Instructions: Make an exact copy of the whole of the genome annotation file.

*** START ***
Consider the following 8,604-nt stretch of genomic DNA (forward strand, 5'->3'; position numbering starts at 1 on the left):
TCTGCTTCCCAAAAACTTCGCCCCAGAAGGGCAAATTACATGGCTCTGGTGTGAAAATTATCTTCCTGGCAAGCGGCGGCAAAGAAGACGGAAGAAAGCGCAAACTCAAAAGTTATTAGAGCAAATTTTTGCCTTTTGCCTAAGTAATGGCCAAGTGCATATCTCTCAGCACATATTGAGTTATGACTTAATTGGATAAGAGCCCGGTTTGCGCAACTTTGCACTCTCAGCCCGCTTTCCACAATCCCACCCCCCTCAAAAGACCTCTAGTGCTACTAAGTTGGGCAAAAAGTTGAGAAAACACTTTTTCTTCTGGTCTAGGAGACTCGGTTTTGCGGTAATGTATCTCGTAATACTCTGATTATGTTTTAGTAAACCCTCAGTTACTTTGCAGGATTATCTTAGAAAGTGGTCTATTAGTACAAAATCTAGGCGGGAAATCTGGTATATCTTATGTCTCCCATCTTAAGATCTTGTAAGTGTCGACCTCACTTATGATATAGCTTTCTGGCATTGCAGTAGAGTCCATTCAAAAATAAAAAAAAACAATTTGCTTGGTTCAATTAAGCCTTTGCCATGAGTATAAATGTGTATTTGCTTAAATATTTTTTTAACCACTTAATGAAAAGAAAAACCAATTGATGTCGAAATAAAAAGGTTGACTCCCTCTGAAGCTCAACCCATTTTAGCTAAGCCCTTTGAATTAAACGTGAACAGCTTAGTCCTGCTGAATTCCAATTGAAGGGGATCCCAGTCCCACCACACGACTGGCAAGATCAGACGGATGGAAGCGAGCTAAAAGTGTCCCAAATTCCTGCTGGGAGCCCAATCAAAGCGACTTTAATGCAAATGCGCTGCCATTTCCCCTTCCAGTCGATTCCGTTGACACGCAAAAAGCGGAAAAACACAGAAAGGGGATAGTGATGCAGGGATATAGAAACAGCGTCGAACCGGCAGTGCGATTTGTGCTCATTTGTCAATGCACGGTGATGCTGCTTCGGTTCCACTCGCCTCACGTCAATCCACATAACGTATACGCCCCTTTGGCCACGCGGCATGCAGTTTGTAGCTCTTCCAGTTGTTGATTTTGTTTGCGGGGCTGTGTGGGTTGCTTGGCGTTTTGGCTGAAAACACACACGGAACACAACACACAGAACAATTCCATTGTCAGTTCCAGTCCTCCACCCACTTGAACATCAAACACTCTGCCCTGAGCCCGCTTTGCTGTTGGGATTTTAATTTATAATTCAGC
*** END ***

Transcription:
Consider the following 8,604-nt stretch of genomic DNA (forward strand, 5'->3'; position numbering starts at 1 on the left):
TCTGCTTCCCAAAAACTTCGCCCCAGAAGGGCAAATTACATGGCTCTGGTGTGAAAATTATCTTCCTGGCAAGCGGCGGCAAAGAAGACGGAAGAAAGCGCAAACTCAAAAGTTATTAGAGCAAATTTTTGCCTTTTGCCTAAGTAATGGCCAAGTGCATATCTCTCAGCACATATTGAGTTATGACTTAATTGGATAAGAGCCCGGTTTGCGCAACTTTGCACTCTCAGCCCGCTTTCCACAATCCCACCCCCCTCAAAAGACCTCTAGTGCTACTAAGTTGGGCAAAAAGTTGAGAAAACACTTTTTCTTCTGGTCTAGGAGACTCGGTTTTGCGGTAATGTATCTCGTAATACTCTGATTATGTTTTAGTAAACCCTCAGTTACTTTGCAGGATTATCTTAGAAAGTGGTCTATTAGTACAAAATCTAGGCGGGAAATCTGGTATATCTTATGTCTCCCATCTTAAGATCTTGTAAGTGTCGACCTCACTTATGATATAGCTTTCTGGCATTGCAGTAGAGTCCATTCAAAAATAAAAAAAAACAATTTGCTTGGTTCAATTAAGCCTTTGCCATGAGTATAAATGTGTATTTGCTTAAATATTTTTTTAACCACTTAATGAAAAGAAAAACCAATTGATGTCGAAATAAAAAGGTTGACTCCCTCTGAAGCTCAACCCATTTTAGCTAAGCCCTTTGAATTAAACGTGAACAGCTTAGTCCTGCTGAATTCCAATTGAAGGGGATCCCAGTCCCACCACACGACTGGCAAGATCAGACGGATGGAAGCGAGCTAAAAGTGTCCCAAATTCCTGCTGGGAGCCCAATCAAAGCGACTTTAATGCAAATGCGCTGCCATTTCCCCTTCCAGTCGATTCCGTTGACACGCAAAAAGCGGAAAAACACAGAAAGGGGATAGTGATGCAGGGATATAGAAACAGCGTCGAACCGGCAGTGCGATTTGTGCTCATTTGTCAATGCACGGTGATGCTGCTTCGGTTCCACTCGCCTCACGTCAATCCACATAACGTATACGCCCCTTTGGCCACGCGGCATGCAGTTTGTAGCTCTTCCAGTTGTTGATTTTGTTTGCGGGGCTGTGTGGGTTGCTTGGCGTTTTGGCTGAAAACACACACGGAACACAACACACAGAACAATTCCATTGTCAGTTCCAGTCCTCCACCCACTTGAACATCAAACACTCTGCCCTGAGCCCGCTTTGCTGTTGGGATTTTAATTTATAATTCAGC